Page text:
Diverse Healthcare Backgrounds Lead To Diverse Roles At CCAC


With a range of healthcare career opportunities, the CCAC offers unique potential to those planning, or beginning, their professional journey.

Just ask Amy Robinson, a Nurse Practitioner with the CCAC.

After completing a nursing degree at Lakehead University, and graduating from McMaster’s Nurse Practitioner program in 2013, Amy took some time assessing her previous work experience and key skills before planning her next move.

She quickly recognized how much the CCAC had to offer.


With previous experience in oncology and palliative care, Amy was drawn to explore more hands-on opportunities to connect with patients.

“The opportunity to do home visits was really appealing to me. It presents a unique way to do nursing,” says Amy. “I like being able to engage with people in their homes and be invited into the personal side of their lives that I wouldn’t otherwise see in a clinical setting.”

Ready to build the skills for career success, she also saw real potential to learn and grow.

“The CCAC is a great place to build your career.”
Amy Robinson
Nurse Practitioner, Central West CCAC

“I had also heard that the CCAC provides many learning opportunities and I thought this would be a great way to embrace my role as a Nurse Practitioner,” she says.

Amy’s role

Amy joined the CCAC in November of 2013 as a Nurse Practitioner in the Advanced Practice Nurse Palliative Care Program – a unique initiative that began several years ago.

“These people are facing life-limiting challenges, and the program goal is to support them, and their families, to live at home for as long as possible,” explains Amy.

“Our support comes in many forms – we connect with their family doctors and support the patient’s relationship with them, and we aid with access to community healthcare providers.”

On an ordinary day, Amy receives referrals from her CCAC Care Coordinator colleagues or hospital staff and connects with people which she knows suit the program’s scope and focus can help.

“I introduce the program to them and I get to know a bit about them as a person before conducting any assessment,” says Amy. “When I do the assessment, I make a diagnosis and set them up with the appropriate resources to better manage their symptoms.”

She also conducts follow-ups with patients to make sure that existing resources are meeting their needs, identifying opportunities to provide more effective support.

The right focus

Working in the community is a natural fit for Amy’s passion for palliative care.

“It’s a very specific philosophy of care,” Amy says. “It addresses a person’s emotional health, spiritual health and well-being. This philosophy of care guides me in my every action with every client.”

The CCAC Palliative Care model works on a team-based approach, ensuring people are well-supported, by bringing together diverse parties including family doctors, palliative care physicians, other CCAC team members and more.
“As a Nurse Practitioner, my expertise is general, so other healthcare practitioners bring their own skills and experience to the table and together we are able to provide an expert approach to care,” Amy says. “My role is to promote communication and make sure we are providing a whole suite of skills, with a team of people, offering a holistic focus to patient care.”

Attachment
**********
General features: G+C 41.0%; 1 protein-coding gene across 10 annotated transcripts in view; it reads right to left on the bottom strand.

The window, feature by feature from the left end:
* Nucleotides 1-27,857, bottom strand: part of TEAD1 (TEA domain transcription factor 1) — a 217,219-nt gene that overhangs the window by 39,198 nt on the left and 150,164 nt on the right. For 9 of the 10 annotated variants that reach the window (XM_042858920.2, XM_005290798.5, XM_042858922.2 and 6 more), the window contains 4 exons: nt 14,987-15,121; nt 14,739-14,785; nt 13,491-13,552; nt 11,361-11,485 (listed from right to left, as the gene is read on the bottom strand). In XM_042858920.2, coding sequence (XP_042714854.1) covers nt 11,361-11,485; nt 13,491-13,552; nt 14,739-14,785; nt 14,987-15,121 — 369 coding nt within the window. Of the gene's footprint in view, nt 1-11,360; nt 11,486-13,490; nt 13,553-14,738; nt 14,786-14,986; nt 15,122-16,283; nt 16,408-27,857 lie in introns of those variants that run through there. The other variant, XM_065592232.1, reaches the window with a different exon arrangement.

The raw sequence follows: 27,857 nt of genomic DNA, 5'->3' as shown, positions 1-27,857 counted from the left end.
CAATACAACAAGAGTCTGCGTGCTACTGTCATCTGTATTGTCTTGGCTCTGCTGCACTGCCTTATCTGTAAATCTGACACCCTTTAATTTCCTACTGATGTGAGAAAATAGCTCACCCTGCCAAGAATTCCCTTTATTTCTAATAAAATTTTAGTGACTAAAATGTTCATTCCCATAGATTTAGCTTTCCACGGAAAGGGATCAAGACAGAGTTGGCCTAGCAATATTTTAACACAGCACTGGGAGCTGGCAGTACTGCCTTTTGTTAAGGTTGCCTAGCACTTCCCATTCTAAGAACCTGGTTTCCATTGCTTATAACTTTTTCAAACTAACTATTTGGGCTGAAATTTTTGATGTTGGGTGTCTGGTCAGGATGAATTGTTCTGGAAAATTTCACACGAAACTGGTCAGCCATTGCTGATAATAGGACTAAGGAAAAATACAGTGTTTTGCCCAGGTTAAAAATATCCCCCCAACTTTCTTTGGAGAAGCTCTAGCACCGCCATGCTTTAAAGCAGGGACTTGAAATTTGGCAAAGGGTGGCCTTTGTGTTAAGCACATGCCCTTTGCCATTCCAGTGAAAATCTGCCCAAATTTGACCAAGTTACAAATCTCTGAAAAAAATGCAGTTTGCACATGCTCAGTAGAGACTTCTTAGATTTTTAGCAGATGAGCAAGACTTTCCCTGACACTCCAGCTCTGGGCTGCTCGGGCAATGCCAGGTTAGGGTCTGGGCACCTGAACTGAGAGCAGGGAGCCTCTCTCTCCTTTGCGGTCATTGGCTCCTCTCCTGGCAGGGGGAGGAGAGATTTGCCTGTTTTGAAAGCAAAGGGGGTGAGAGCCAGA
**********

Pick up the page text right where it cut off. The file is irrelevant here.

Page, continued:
A commitment to learning

The potential for learning and growth played a big part in attracting Amy to the CCAC, and she’s thrilled with the support she’s received.
“My organization is always offering educational opportunities – conferences, lunch and learn sessions and by connects us with journal articles and electronic resources,” Amy says. “I feel confident that my CCAC supports me building my knowledge base so I can bring greater expertise to those I help, as well as their families.”
That’s not all. This fall, Amy will begin a graduate diploma in oncology and palliative care at Windsor University – with support from the CCAC.

“Starting my career at the CCAC was ideal for me because of the amazing amount of support and guidance I’ve received from my colleagues and managers,” Amy says. “That’s important for anybody starting a career in the healthcare field.”

Unique opportunity

One of the most stimulating learning experiences of Amy’s career so far has been the ongoing opportunity to help others learn about the Advanced Practice Nurse Palliative Care Program.

“We go and visit family health teams in the community, and give presentations to let the people how we can support people in need of palliative care resources,” she explains. “Most people want to spend their final days in their home, not a hospital, and I am lucky to be part of the team who can make this happen for people.”

Amy’s feedback and input are an active component of the program development, an experience she wouldn’t find in a more traditional role.

“I’ve never been part of something new like this and I have the opportunity to contribute my own thoughts, experience and ideas,” she says. “With so many connections to the health care community and the many partnerships the CCAC has, I’ve definitely honed my networking and marketing skills.”

Building to succeed

Amy found a unique role that fit her healthcare background – but that’s only part of what makes her career at the CCAC so special.

“I feel proud to be part of such a knowledgeable and well-respected team,” she says. “The CCAC has a great reputation of being pioneers in palliative care.”
“I’m part of a team that strives to make a difference in people’s lives at the end of their journey. It’s a true privilege to be a part of that time.”

It’s a unique combination of opportunity, support and positive contribution.

“There are always learning opportunities, everyone is welcoming and supportive and it’s a fantastic place to work,” Amy says. “The CCAC is a great place to build your career.”

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